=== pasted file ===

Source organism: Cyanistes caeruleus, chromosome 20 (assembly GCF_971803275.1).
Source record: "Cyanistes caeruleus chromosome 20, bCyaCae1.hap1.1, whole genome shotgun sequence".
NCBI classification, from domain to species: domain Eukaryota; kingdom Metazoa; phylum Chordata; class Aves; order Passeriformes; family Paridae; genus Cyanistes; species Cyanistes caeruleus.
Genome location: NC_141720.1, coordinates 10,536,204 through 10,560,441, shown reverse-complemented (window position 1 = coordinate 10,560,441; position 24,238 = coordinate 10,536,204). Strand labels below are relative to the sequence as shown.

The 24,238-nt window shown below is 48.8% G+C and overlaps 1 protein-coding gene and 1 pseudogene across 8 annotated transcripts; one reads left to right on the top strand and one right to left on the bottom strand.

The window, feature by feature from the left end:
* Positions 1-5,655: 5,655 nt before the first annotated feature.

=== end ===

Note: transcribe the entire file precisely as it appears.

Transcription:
Source organism: Cyanistes caeruleus, chromosome 20 (assembly GCF_971803275.1).
Source record: "Cyanistes caeruleus chromosome 20, bCyaCae1.hap1.1, whole genome shotgun sequence".
NCBI classification, from domain to species: domain Eukaryota; kingdom Metazoa; phylum Chordata; class Aves; order Passeriformes; family Paridae; genus Cyanistes; species Cyanistes caeruleus.
Genome location: NC_141720.1, coordinates 10,536,204 through 10,560,441, shown reverse-complemented (window position 1 = coordinate 10,560,441; position 24,238 = coordinate 10,536,204). Strand labels below are relative to the sequence as shown.

The 24,238-nt window shown below is 48.8% G+C and overlaps 1 protein-coding gene and 1 pseudogene across 8 annotated transcripts; one reads left to right on the top strand and one right to left on the bottom strand.

The window, feature by feature from the left end:
* Positions 1-5,655: 5,655 nt before the first annotated feature.